Lewisham High Street: a sprawling urban jungle

Despite Lewisham’s less than favourable recent reputation as a conveyor belt of betting shops and fast foot outlets along with the largest police station in Europe, Lewisham was once known as ‘the Elysium of South East London.’

Founded by the Jutes in the 6th Century it was once known for housing wealthy merchants and tradesman, who settled there because of its proximity to London and ‘the beauty of the surrounding country’.

Its transformation into a sprawling urban jungle was aided by the construction of the railways in the 19th century, which made Lewisham a potential home for the middle classes. In 1821, Lewisham’s population was 8,185. By 1881, this had swelled to 53,065, due to the improved transport connections.

From 1880 to 1900, the increased population change became apparent on Lewisham High Street, with many large houses on the road, like Rosenthal, Mapels, Cliff Villas, Lewisham House and the Limes being destroyed to make way for shops. The growth of shops into department stores became a dominant trend on the high street, with the appearance of leading businesses like Chiesman’s, Stroud, Collingwood and Dubov.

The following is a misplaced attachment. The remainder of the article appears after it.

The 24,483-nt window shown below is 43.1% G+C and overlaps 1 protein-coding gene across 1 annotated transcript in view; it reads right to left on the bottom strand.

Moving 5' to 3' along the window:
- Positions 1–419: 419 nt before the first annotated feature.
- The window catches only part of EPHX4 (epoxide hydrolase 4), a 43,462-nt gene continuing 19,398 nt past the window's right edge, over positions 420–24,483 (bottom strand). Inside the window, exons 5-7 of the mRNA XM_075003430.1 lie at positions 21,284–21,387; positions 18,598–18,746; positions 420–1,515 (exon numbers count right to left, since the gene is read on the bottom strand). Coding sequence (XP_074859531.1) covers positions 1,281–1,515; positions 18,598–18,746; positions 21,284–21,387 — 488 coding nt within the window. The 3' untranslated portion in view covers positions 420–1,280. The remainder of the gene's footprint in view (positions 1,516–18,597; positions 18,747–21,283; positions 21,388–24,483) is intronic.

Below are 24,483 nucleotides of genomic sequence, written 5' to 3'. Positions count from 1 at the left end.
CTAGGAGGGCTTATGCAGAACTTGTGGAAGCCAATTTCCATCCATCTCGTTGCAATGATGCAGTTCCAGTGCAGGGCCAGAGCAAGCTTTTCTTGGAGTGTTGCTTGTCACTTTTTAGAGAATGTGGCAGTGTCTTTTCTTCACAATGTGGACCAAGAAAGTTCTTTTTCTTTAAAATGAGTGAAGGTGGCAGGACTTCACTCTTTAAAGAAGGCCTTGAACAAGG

An old mansion on the High Street near Ladywell Road was demolished in 1893, becoming the site of a coroner’s court, mortuary and police and fire stations. By the 1900s, Lewisham High Street was one of South London’s liveliest roads and it was known for a number of its horse dealers.

One of the most iconic buildings on the high street is the Jubilee Clock Tower, Lewisham’s tribute to Queen Victoria.

World War Two had a massive impact on Lewisham, killing 1000 civilians and destroying 3600 houses. Only 370 houses in Lewisham escaped damage completely. On July 28 1944 a V1 rocket landed 100 yards south of the Clock Tower on Lewisham High Street, killing 56 people, injuring 99 people, and demolishing a 500-foot frontage in the High Street. This led to the loss of a generation of traders, but by 1947, the market had recovered, operating with 55 licensed stalls.

Today the thriving market sells cheap fruit and vegetables.

By Nalini Sivathasan and Katie Gibbons

Leave a Reply